Doug, sounds about right to me. A payload from some of the more accessible near earth asteroids would strike the moon at around 2.5 km/s. However launch windows to and from such asteroids would be on the order of years or even decades apart. I don't see a near earth asteroid in heliocentric orbit as a practical supplier to any moon base.

One of my day dreams at the moment are asteroids parked in high lunar orbits. Parking a rock in 30,000 km altitude polar orbit 30,000 km is well above the mascons that destabilize low lunar orbits. And it's deep enough in the lunar gravity well that tidal influences from the earth and sun don't wreck the orbit.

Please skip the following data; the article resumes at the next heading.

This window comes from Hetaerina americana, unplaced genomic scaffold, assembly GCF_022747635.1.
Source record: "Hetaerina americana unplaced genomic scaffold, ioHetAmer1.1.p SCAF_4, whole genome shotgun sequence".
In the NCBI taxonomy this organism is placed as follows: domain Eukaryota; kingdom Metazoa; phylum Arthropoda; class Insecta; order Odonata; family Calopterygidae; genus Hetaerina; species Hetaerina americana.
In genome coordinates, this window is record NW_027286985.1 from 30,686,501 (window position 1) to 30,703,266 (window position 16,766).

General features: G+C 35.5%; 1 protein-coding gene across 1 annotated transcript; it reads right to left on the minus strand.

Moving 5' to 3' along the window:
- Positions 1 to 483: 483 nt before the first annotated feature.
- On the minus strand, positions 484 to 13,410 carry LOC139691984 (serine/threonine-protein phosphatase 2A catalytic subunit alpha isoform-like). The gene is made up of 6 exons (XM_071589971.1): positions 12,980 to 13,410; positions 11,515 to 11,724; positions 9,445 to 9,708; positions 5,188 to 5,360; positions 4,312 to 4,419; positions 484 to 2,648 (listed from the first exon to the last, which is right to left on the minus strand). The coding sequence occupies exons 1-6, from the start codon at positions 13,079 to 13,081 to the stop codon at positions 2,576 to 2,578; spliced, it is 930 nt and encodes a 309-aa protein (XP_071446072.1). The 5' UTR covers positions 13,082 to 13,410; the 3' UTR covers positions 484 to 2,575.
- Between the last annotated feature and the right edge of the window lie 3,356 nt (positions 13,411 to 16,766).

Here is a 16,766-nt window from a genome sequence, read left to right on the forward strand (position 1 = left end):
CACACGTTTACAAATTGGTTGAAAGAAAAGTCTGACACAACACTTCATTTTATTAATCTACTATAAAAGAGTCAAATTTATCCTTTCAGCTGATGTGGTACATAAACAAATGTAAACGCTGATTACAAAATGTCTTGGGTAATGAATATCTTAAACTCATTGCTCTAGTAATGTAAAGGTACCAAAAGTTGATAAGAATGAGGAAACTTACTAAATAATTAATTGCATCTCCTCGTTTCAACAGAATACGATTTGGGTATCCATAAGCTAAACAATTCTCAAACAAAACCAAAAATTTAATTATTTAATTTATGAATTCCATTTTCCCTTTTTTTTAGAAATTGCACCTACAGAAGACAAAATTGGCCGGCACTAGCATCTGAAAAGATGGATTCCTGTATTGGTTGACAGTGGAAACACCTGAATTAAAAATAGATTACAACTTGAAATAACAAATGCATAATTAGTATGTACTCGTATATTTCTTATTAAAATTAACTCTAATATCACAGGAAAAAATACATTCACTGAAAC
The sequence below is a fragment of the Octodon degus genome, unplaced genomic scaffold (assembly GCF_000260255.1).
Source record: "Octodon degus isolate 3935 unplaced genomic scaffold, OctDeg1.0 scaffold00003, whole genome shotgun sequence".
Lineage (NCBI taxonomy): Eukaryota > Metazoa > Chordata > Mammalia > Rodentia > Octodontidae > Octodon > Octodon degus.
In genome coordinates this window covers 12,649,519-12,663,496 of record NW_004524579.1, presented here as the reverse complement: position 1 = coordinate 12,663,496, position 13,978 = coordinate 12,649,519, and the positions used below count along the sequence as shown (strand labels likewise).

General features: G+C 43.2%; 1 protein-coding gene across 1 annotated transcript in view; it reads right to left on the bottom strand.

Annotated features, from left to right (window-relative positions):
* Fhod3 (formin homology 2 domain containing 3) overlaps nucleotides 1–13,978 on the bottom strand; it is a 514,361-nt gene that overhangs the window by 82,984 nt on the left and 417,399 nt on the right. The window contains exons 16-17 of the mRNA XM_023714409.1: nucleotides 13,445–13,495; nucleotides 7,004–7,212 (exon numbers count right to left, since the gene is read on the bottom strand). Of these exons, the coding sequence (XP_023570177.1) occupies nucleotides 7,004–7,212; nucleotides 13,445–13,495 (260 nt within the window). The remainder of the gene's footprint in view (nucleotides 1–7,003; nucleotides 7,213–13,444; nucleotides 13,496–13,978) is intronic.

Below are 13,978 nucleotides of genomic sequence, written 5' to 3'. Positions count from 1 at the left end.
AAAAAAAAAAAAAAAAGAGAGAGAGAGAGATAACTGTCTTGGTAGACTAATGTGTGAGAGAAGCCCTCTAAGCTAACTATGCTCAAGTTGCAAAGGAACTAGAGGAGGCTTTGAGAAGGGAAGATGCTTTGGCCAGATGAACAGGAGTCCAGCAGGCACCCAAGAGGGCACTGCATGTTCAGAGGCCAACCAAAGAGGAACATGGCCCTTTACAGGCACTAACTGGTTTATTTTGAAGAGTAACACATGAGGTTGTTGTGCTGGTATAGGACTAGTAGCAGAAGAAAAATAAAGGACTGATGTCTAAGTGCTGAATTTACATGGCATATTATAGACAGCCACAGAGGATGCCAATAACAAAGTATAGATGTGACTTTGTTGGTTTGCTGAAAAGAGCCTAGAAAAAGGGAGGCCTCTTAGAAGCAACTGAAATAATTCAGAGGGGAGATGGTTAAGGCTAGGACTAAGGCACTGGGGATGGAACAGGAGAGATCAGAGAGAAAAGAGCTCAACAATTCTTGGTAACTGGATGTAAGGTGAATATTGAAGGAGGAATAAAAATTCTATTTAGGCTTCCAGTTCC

Extend tethers of modest length moonwards from the rock and you can drop payloads to the moon that would impact at less than lunar escape velocity. Extend tethers of modest length outwards and you can fling payloads to EML2.

Extend the tether foot to just above the lunar surface and payloads at be dropped at much slower velocity. Longer tethers outwards could fling payloads to trans LEO orbits or into heliocentric orbits.

I've been playing with a series of tether scenarios. I hope to do the lunar sky hook next.

In your final statement of the V calculation, you have a and r swapped.

Thank you, Anonymous. I did indeed screw up the vis viva equation. I just corrected it.